Of course, last time I talked about this land grab for followers and how I didn’t support it, and that’s continuing. More and more people are sending out links saying “get 100 Twitter followers a day”. What the heck are most people going to do with that many followers a day?

Now, I’m not against lots of followers. I want lots of followers also, just like I want more RSS subscribers (and if you’re not following, I hope you do; easy, just look to the top right). But I have lots of things I want to share with people, from three blogs and two business websites. I actually like to talk to people on Twitter, which I do every day. I like to share things I find, and that others find, with those who are following me but not necessarily anyone else I’m either following or who’s following me. I like to be sociable.

And, really, that’s the crux of things. Twitter is called “social media”, and it is. But sociability isn’t a one way street. It’s not supposed to be about “me”, but about “we”. And, unless you’re a news service that I know isn’t a one person operation, that’s keeping me informed about what’s going on, I expect interaction of some sort, even if it’s not always with me. If that’s not going to occur, then I can learn about you in other ways. Heck, someone else is probably going to share your link, and I’ll see it that way if I’m interested. I don’t like selfish, and I’m an only child!

And there you go. What’s this, post #35 about Twitter? I’m sure there will be many more coming; Twitter doesn’t look like it’s going away any time soon.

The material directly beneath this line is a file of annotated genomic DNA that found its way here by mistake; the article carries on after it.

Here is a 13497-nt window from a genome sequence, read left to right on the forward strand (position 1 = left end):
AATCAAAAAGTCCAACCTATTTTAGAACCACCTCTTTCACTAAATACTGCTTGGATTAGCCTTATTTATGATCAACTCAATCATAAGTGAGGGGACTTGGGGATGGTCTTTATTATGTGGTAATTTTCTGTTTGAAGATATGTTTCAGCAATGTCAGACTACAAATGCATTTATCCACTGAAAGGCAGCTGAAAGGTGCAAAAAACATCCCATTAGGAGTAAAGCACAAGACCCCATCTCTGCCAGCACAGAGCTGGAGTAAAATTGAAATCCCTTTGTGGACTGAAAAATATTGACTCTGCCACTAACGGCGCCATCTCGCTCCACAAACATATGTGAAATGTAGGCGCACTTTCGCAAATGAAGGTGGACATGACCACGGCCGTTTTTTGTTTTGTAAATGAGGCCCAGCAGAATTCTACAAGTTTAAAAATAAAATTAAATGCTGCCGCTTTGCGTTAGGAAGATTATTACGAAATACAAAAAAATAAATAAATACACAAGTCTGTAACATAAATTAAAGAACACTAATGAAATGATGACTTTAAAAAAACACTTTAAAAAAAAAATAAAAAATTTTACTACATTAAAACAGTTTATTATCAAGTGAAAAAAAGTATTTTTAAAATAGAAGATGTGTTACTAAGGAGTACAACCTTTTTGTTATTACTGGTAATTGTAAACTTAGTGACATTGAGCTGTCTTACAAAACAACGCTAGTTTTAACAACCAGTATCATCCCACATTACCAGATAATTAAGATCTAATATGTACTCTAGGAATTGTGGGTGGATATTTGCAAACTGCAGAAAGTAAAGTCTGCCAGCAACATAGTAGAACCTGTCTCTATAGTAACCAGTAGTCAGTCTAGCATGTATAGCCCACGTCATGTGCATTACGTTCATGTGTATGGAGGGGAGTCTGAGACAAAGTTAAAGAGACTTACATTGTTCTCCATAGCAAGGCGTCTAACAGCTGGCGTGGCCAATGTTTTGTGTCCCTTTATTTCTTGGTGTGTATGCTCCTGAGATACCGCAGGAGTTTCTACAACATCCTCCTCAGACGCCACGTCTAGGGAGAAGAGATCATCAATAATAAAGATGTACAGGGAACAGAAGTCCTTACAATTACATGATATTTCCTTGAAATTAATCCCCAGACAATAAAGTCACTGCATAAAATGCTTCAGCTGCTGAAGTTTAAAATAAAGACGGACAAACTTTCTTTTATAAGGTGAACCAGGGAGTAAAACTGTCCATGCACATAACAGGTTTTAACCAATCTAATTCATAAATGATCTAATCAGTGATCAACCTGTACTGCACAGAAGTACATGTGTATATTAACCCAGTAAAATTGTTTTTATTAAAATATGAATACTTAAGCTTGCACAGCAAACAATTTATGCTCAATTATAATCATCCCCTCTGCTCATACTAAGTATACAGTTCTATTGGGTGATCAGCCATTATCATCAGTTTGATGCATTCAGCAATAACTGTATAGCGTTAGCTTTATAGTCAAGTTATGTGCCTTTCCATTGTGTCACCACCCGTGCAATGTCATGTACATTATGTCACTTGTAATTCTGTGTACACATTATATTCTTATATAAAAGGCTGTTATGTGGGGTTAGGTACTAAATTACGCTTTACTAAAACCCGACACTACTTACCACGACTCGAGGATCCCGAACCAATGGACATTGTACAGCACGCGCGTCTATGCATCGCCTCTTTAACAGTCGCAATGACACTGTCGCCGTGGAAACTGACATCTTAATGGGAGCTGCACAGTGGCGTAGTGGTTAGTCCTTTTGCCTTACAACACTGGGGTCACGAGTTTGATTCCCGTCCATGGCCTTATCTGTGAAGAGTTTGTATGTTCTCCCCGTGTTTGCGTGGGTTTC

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Two Interviews Of Me

I consider myself lucky to have the friends that I do. Sometimes it leads to some pretty nice stuff, I must say.

Of course y’all already know about my newspaper appearance. What many of you may not know is that I just had my second live online interview last night with Beverly Mahone of BAM Enterprises.

The first interview was back in January on the general topic of reinventing oneself, something I’ve become a master at. If you’d like to listen to that hour long interview, you can download the MP3 here.

Last night’s topic was something different. It was on social media and SEO for websites and/or blogs. We talked about all sorts of things, and it was another hour that went by way too fast. It always feels good when you can present some of your knowledge to a new audience, and they’re really interested in it. If you’re interested in listening to that one, you can download that MP3 here.

Truthfully, I’ve said a lot of those same things on this blog, but there’s a lot I have never covered here, which means I’ll have lots more to talk about; you poor folks! Hey, at least we have another relatively short post here. 🙂